A new study would seek to get to the bottom of why Native Hawaiians, Filipinos and Pacific Islanders face high rates of many cancers.

The Legislature is facing a myriad of requests for funding during this year’s session, but researchers at the University of Hawaii Cancer Center hope one in particular rises to the top.

House Bill 1301 would fund a new study to analyze cancer disparities among Native Hawaiians, Pacific Islanders and Filipinos in Hawaii.

Twenty-two legislators signed onto the bill which was introduced primarily by Rep. Cory Chun, a former lobbyist for the American Cancer Society. Chun said the bill would help researchers get started on what’s known as a multiethnic cohort study, and make it easier for them to justify requests for federal funding after the study has launched.

Lani Park, an associate professor specializing in cancer epidemiology at the University of Hawaii; and Alika Maunakea, associate professor at the Institute for Biogenesis Research at the university, would serve as principal investigators on the study.

Park said the data gleaned from the study could help improve health equity in Hawaii, adding that it’s an injustice for one population to be at higher risk of a disease.

University of Hawaii Cancer Center. Kakaako. 8 sept 2015. photograph Cory Lum/Civil Beat
Researchers at the University of Hawaii Cancer Center hope to get to the bottom of disparities facing Native Hawaiians, Pacific Islanders and Filipinos. (Cory Lum/Civil Beat/2015)

“We can’t improve our strategies for prevention if we don’t fully understand what is causing those unequal burdens,” she said. There could also be financial cost-savings to the community as well, she said, when diseases are better prevented.

She thinks it’s a good time to address health inequities given how they’ve been highlighted during the pandemic, and how President Joe Biden’s administration recently committed to improving equity for Asian Americans, Native Hawaiians and Pacific Islanders nationally.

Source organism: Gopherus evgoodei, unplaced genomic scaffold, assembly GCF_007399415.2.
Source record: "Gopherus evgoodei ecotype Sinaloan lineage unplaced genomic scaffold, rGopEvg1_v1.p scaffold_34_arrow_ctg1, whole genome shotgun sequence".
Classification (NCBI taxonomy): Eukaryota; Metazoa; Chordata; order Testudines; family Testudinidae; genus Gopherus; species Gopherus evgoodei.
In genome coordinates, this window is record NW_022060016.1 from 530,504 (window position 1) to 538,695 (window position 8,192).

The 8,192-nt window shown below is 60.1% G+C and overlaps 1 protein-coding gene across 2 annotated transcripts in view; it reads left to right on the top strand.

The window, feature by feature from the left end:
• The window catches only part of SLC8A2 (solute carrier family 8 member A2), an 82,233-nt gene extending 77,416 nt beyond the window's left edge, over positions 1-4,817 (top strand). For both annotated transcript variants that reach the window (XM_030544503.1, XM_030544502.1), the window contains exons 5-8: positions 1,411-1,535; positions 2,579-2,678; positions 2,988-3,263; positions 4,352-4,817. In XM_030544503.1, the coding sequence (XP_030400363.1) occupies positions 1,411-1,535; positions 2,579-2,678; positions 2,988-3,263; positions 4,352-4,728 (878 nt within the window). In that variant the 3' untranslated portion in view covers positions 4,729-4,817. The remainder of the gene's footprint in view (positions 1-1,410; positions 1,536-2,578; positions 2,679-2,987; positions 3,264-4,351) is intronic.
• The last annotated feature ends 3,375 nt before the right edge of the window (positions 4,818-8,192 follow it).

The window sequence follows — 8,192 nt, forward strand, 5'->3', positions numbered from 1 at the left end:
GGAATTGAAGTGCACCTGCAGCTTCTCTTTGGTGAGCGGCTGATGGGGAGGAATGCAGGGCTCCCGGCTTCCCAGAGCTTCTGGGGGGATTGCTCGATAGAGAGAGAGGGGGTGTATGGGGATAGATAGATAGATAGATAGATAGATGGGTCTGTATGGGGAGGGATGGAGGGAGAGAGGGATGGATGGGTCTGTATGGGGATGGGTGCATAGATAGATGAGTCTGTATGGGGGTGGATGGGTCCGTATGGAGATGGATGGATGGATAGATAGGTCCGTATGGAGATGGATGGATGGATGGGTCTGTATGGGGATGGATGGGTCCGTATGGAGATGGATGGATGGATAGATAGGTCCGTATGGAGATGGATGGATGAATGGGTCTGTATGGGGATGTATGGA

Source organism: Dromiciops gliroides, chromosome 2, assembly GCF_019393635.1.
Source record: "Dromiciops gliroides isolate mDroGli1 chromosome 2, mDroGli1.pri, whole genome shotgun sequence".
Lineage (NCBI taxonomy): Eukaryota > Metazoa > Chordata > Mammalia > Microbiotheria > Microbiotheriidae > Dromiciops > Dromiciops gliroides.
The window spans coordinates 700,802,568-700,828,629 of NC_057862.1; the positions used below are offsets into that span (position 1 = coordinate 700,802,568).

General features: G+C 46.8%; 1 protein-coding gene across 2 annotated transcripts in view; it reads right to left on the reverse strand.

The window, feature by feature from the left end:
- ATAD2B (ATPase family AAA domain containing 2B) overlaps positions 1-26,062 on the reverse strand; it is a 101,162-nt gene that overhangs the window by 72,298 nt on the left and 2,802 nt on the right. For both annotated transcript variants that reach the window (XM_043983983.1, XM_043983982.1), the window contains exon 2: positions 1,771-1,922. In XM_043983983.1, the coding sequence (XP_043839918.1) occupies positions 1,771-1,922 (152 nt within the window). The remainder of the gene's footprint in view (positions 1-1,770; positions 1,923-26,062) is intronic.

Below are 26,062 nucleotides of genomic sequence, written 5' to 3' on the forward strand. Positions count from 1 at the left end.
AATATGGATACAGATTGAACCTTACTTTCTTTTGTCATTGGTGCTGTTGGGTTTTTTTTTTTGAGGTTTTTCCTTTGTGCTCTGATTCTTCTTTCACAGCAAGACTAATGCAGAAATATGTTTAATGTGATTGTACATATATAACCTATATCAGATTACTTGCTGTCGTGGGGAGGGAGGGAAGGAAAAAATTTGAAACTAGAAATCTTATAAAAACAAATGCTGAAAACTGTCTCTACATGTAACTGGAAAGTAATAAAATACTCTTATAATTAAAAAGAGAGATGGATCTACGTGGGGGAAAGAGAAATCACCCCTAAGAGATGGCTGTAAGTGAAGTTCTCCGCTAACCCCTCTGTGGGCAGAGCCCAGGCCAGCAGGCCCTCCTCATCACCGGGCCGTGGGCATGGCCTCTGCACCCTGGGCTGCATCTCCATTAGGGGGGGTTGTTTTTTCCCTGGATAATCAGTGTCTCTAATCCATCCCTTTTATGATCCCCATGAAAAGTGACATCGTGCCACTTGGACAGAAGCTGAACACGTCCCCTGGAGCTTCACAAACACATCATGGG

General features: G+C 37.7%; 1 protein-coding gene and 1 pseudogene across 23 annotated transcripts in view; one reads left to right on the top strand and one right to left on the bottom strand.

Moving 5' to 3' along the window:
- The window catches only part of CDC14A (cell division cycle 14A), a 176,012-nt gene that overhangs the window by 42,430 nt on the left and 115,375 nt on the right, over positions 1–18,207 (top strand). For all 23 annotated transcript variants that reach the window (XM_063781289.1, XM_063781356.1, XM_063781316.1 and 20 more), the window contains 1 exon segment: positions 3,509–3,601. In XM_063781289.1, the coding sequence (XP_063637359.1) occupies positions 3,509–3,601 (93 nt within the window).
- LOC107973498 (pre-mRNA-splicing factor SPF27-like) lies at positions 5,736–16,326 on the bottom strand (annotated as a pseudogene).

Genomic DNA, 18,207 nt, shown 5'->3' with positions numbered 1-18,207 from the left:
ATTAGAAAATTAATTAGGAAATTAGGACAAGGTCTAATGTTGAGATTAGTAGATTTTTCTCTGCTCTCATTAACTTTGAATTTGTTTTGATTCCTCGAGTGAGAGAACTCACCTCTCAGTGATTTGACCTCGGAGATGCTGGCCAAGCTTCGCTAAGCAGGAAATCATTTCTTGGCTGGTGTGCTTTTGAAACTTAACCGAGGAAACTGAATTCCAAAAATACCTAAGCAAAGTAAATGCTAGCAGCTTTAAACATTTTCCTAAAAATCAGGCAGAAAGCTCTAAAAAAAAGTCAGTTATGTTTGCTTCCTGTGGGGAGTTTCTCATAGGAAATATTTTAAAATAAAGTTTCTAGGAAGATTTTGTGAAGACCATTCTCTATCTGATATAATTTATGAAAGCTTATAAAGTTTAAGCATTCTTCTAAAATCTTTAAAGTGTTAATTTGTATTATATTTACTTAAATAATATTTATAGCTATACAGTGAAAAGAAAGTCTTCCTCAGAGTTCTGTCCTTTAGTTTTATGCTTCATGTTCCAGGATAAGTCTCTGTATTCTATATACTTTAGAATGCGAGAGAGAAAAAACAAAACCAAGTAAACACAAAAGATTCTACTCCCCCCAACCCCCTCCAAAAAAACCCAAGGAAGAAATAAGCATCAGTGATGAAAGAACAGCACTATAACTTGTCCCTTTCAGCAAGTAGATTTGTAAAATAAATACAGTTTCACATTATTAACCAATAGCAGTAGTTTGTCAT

This wouldn’t be the first multiethnic cohort study in Hawaii. Loic Le Marchand, a professor in cancer epidemiology at UH, is the current principal investigator on a study that started in the 1990s in partnership with the University of Southern California. The study included 215,000 participants across five racial groups: whites, Japanese Americans, Native Hawaiians, African Americans and Latinos.

The data has helped fuel over 1,000 peer-reviewed studies, Le Marchand said. For example, the study enabled researchers to conclude higher rates of colorectal cancer among Japanese Americans in Hawaii may be caused by exposure to chemical carcinogens via smoking and red meat consumption.

Le Marchard thinks the time is right to launch a new study that also includes communities like Pacific Islanders, whose health disparities are well-known but experience major data gaps.

All three communities in the new study were hit hard by the coronavirus pandemic in Hawaii — Pacific Islanders and Filipinos in Hawaii got sick at high rates particularly during the first wave of the pandemic, while Covid-19 infection rates among Native Hawaiians rose during the Delta surge.

“Ethnic disparities have come to the forefront due to the pandemic and in a sense that really pushed us to try to move this project forward,” Le Marchard said.

Le Marchard said that in an ideal world, the Legislature would appropriate $500,000 per year over two years to fund the study, enabling researchers to recruit at least 40,000 participants.

“Those studies are expensive and will take time but I think they are very useful because those populations will not be studied if we are not doing it in Hawaii,” he said.

The issue is personal for Maunakea, who grew up on Hawaiian homesteads in Nanakuli. The researcher said he and Park plan to bring on board community partners and hope to inspire more young people to enter the health care field.

He added studies like this can help shape public policy, public health practices and other types of interventions that could help not only his own community but Hawaii’s communities in general.

The measure has been referred to the House Committee on Health and Homelessness and House Finance Committee. Rep. Della Au Belatti, who leads the health committee, hasn’t yet scheduled a hearing for the bill but is one of its many cosponsors.

The funding will ultimately be largely up to Rep. Kyle Yamashita and Sen. Donovan Dela Cruz, who lead the money committees in the House and Senate. Neither were available for comment Monday afternoon. Maunakea said getting to the bottom of high cancer rates is particularly urgent given that some cancer disparities are increasing in Hawaii, such as stomach cancer rates among Native Hawaiians.

“It’s not just going to go away by itself,” he said of disparities. “We really need to understand the data and how we can use that information to enrich our lives and reduce the risks for these conditions to happen in the first place.”

Civil Beat’s community health coverage is supported by the Atherton Family Foundation, Swayne Family Fund of Hawaii Community Foundation, the Cooke Foundation and Papa Ola Lokahi.

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